"Since in today's battle, the situation changes rapidly,
flight time from base to target is an important factor.  The
shorter this time, the more effective the strike."6
Contemporary attack planes require elaborate base facilities
and thus cannot accompany the advancing troops.  Within a
short time, the period of flight to the battlefield grows
alarmingly, which is actually the period that the data
pilots have on the position of the ground forces and their
requirements are not up-to-date.  Lack of up-to-date data
impose the need for visual identification of the target
before strikes.
     The conditions of the modern battlefield make the
previous attack planes too vulnerable while the supersonic
fighter-bombers could not make use of their bombload or
speed.  A single sophisticated fighter-bomber that is shot
down costs far more than the tanks it destroys in it's
operational lifetime.  High losses and relatively small
results of attack aircraft made it clear that some thorough
changes are inevitable.
     The helicopter has caused a reshaping of Soviet
doctrine in the employment of air power which is reaching
serious implication.
     The Soviet helicopter force now serves as the primary
air asset of armies in accomplishing airmobile, air support,
and anti-armor missions.  It is also assuming greater
importance in performing battlefield reconnaissance and
airborne command and control.
     Air power in general has become a more integral part of
Soviet fire attacks, being interwoven with artillery in all
phases of the fire support plan.  Helicopters have steadily
increased their contribution to this type of air support.
Soviet helicopters, particularly the HINDs, have become a
major source of firepower.  The Soviets recognize the great
advantage of rotary-wing aircraft in being able to move
forward at the same pace as ground columns, thereby
affording Soviet divisions an uninterrupted source of air
cover.  Fixed-wing aircraft are still available to be called
in for additional ground support near the forward edge of
the battle area (FEBA) and for strikes farther in the enemy
rear.  Because of their speed and range, helicopters they
will remain a vital element in air support of ground
operations.
     The integration of the helicopter into combined arms
doctrine is a direct result of the Afghanistan war.  In
addition to the advantages of the helicopter mentioned
above, the Soviets see the helicopter as the only air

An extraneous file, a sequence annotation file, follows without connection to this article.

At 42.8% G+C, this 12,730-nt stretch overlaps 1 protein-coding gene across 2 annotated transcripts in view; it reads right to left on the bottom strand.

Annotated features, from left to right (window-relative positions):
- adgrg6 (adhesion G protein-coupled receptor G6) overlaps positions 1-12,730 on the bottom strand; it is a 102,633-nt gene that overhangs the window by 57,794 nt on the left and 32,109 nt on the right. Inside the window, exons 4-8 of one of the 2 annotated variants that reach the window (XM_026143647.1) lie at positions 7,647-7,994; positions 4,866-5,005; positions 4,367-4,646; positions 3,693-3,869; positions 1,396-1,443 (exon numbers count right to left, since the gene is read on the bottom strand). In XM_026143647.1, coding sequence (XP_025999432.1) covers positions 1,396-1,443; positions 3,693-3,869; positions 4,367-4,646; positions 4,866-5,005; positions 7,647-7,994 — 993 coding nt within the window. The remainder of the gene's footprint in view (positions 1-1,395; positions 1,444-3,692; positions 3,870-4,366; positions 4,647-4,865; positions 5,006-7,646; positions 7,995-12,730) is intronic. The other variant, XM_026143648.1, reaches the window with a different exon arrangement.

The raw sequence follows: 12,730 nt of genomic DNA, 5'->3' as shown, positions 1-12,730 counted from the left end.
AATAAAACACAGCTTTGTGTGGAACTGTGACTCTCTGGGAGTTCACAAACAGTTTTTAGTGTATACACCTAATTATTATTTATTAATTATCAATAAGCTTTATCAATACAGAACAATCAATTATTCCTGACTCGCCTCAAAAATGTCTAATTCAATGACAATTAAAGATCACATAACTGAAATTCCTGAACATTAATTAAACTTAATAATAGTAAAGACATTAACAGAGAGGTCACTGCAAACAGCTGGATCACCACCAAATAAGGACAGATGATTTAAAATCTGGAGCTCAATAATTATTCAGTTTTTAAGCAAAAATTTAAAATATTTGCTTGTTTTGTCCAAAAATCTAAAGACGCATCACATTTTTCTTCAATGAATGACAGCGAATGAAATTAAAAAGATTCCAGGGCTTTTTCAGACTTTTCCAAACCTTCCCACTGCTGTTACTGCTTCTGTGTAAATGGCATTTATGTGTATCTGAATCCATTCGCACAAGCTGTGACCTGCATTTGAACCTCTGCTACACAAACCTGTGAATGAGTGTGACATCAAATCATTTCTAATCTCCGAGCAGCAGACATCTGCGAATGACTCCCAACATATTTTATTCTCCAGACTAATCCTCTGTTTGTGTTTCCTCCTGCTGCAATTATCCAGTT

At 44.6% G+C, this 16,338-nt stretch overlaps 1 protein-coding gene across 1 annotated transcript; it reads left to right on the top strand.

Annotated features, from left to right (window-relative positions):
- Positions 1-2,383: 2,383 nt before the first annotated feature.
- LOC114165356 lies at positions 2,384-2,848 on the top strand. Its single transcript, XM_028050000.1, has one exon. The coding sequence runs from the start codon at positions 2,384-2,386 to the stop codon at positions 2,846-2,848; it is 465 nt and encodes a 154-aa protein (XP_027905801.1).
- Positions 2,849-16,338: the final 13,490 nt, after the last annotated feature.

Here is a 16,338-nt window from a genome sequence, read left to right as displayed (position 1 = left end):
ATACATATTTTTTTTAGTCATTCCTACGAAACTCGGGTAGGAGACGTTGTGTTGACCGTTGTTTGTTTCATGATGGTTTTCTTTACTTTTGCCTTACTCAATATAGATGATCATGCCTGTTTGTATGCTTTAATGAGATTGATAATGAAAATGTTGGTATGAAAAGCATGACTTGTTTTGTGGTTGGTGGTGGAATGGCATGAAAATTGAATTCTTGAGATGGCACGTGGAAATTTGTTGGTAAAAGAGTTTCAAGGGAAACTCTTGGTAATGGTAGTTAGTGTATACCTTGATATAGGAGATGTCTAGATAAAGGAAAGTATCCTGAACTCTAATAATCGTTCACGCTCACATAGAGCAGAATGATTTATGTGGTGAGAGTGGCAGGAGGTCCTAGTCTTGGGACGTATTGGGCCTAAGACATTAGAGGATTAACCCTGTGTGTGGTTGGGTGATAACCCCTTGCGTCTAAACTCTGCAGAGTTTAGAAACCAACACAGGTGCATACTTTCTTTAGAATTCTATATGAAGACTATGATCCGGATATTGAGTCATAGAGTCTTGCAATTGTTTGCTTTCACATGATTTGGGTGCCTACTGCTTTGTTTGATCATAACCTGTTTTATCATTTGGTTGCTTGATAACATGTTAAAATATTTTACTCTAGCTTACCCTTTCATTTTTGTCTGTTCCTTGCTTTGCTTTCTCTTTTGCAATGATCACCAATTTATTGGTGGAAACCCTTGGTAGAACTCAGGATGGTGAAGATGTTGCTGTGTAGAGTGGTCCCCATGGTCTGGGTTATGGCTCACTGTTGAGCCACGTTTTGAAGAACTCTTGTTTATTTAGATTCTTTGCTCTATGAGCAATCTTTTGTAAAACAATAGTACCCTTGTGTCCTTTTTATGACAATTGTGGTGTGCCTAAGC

support which is capable of routinely operating in adverse
weather and during hours of darkness.  Brig. Gen. Ellis D.
Parker, a U.S. Army staff officer for Plans and Operations,
in an article in Aviation Week and Space Technology, said
Soviet HIND and HIP helicopters offer a growing anti-armor
and battlefield mobility which is challenging U.S. tech-
nology and expertise.  Parker indicated that recent Soviet
military doctrine is incorporating helicopters as anti-tank
weapons, basing the ratio between tank and helicopter losses
as 19:1 in the helicopter's favor.7
     Although not a factor in the Afghanistan war, the role
of the helicopter as an air-to-air weapons platform is
receiving as much effort in the Soviet Union as the develop-
ment of anti-armor potential.  Maj. Gen. Belov, a Soviet
military author, wrote "How to Fight Helicopters" in Soviet
Military Review, September 1979 in which he states "Just as
tanks have always been the most effective weapon against
tanks, helicopters are the most efficacious means of
fighting helicopters.  Use of helicopters by both warring
sides will inevitably lead to clashes between them.  Like
tank battles of past wars, a future war between well
equipped armies is bound to involve helicopter battles."
The growing Soviet helicopter fleet make helicopter
air-to-air combat as inevitable as the dogfights above the
trenches of World War I.  The degree of importance which the
Soviets attach to this facet of combat can be seen in the
newly developed Mi-28 helicopter.  It is remarkably similar
in appearance to the AH-64 Apache and incorporates many
features which have previously been the exclusive province
of air superiority fighters.
Click here to view image
    The combat helicopter represents an evolutionary step
in warfare as great as the appearance of the tank and
machine gun on the battlefields of World War I.  The Marine
Corps is ill-equipped to deal with this new dimension in
terms of equipment or training. The best anti-helicopter
platform is another helicopter.  The AH-1J/T is the Marine
Corp's only attack helicopter and like all U.S. helicopters
suffers from the lack of a viable weapon with which to
engage airborne helicopters.  The gun system has no method
to provide aerial aiming solutions and tests with the AIM-9L
Sidewinder, though encouraging, may prove impractical for
fleetwide adoption.  Efforts to adopt a variant of the
Stinger surface-to-air missile for use by helicopters is
underway.  This development may provide a suitable anti-
helicopter air-to-air capability and is most encouraging.
Fixed wing aircraft, currently suffer from a weaponry
deficiency in engaging helicopters.  The gun is the most
viable weapon, but aiming systems, including the F/A-18s Gun
Director, are not optimized for the unique demands of
fighter versus helicopter air combat.  Air-to-air missiles
are unfortunately prone to confusing the low flying target
helicopter and the background over which it flies. The
destruction of an aware helicopter opponent is not an easy
task for the fixed wing pilot.  It's also a task for which
very little training is conducted.  The nature of fixed wing
versus helicopter and helicopter versus helicopter air